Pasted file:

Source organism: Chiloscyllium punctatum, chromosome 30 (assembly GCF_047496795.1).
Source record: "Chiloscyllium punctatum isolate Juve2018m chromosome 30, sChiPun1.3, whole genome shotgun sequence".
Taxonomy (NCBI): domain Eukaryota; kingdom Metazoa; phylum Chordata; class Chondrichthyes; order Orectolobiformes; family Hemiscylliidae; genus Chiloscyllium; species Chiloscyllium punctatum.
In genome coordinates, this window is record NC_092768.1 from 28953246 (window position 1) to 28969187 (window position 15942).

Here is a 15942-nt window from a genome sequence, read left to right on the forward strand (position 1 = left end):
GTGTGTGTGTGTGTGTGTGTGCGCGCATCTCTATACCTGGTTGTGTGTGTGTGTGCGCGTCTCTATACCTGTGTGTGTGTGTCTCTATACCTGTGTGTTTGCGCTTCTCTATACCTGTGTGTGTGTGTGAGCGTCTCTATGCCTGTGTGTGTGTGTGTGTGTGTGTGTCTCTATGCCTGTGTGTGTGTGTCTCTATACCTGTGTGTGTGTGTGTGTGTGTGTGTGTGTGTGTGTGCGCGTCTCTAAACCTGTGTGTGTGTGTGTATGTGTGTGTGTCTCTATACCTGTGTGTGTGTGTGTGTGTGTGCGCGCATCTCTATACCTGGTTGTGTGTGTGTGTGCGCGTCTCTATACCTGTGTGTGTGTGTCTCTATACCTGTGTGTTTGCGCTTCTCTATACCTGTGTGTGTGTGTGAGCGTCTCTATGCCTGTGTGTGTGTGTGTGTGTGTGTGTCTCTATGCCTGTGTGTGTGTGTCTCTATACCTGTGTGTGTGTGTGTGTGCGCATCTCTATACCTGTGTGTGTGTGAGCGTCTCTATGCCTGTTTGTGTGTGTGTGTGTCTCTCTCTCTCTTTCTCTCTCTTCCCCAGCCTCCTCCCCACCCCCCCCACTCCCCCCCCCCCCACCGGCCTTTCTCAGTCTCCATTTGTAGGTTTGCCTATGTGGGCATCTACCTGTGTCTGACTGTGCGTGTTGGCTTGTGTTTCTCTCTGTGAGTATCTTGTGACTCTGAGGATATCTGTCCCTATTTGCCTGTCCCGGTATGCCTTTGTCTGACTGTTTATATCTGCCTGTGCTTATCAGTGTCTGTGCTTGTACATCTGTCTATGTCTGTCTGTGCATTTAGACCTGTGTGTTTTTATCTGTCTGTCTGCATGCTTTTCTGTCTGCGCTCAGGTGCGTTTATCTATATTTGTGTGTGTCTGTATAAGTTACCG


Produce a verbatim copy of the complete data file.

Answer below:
Source organism: Chiloscyllium punctatum, chromosome 30 (assembly GCF_047496795.1).
Source record: "Chiloscyllium punctatum isolate Juve2018m chromosome 30, sChiPun1.3, whole genome shotgun sequence".
Taxonomy (NCBI): domain Eukaryota; kingdom Metazoa; phylum Chordata; class Chondrichthyes; order Orectolobiformes; family Hemiscylliidae; genus Chiloscyllium; species Chiloscyllium punctatum.
In genome coordinates, this window is record NC_092768.1 from 28953246 (window position 1) to 28969187 (window position 15942).

Here is a 15942-nt window from a genome sequence, read left to right on the forward strand (position 1 = left end):
GTGTGTGTGTGTGTGTGTGTGCGCGCATCTCTATACCTGGTTGTGTGTGTGTGTGCGCGTCTCTATACCTGTGTGTGTGTGTCTCTATACCTGTGTGTTTGCGCTTCTCTATACCTGTGTGTGTGTGTGAGCGTCTCTATGCCTGTGTGTGTGTGTGTGTGTGTGTGTCTCTATGCCTGTGTGTGTGTGTCTCTATACCTGTGTGTGTGTGTGTGTGTGTGTGTGTGTGTGTGTGCGCGTCTCTAAACCTGTGTGTGTGTGTGTATGTGTGTGTGTCTCTATACCTGTGTGTGTGTGTGTGTGTGTGCGCGCATCTCTATACCTGGTTGTGTGTGTGTGTGCGCGTCTCTATACCTGTGTGTGTGTGTCTCTATACCTGTGTGTTTGCGCTTCTCTATACCTGTGTGTGTGTGTGAGCGTCTCTATGCCTGTGTGTGTGTGTGTGTGTGTGTGTCTCTATGCCTGTGTGTGTGTGTCTCTATACCTGTGTGTGTGTGTGTGTGCGCATCTCTATACCTGTGTGTGTGTGAGCGTCTCTATGCCTGTTTGTGTGTGTGTGTGTCTCTCTCTCTCTTTCTCTCTCTTCCCCAGCCTCCTCCCCACCCCCCCCACTCCCCCCCCCCCCACCGGCCTTTCTCAGTCTCCATTTGTAGGTTTGCCTATGTGGGCATCTACCTGTGTCTGACTGTGCGTGTTGGCTTGTGTTTCTCTCTGTGAGTATCTTGTGACTCTGAGGATATCTGTCCCTATTTGCCTGTCCCGGTATGCCTTTGTCTGACTGTTTATATCTGCCTGTGCTTATCAGTGTCTGTGCTTGTACATCTGTCTATGTCTGTCTGTGCATTTAGACCTGTGTGTTTTTATCTGTCTGTCTGCATGCTTTTCTGTCTGCGCTCAGGTGCGTTTATCTATATTTGTGTGTGTCTGTATAAGTTACCG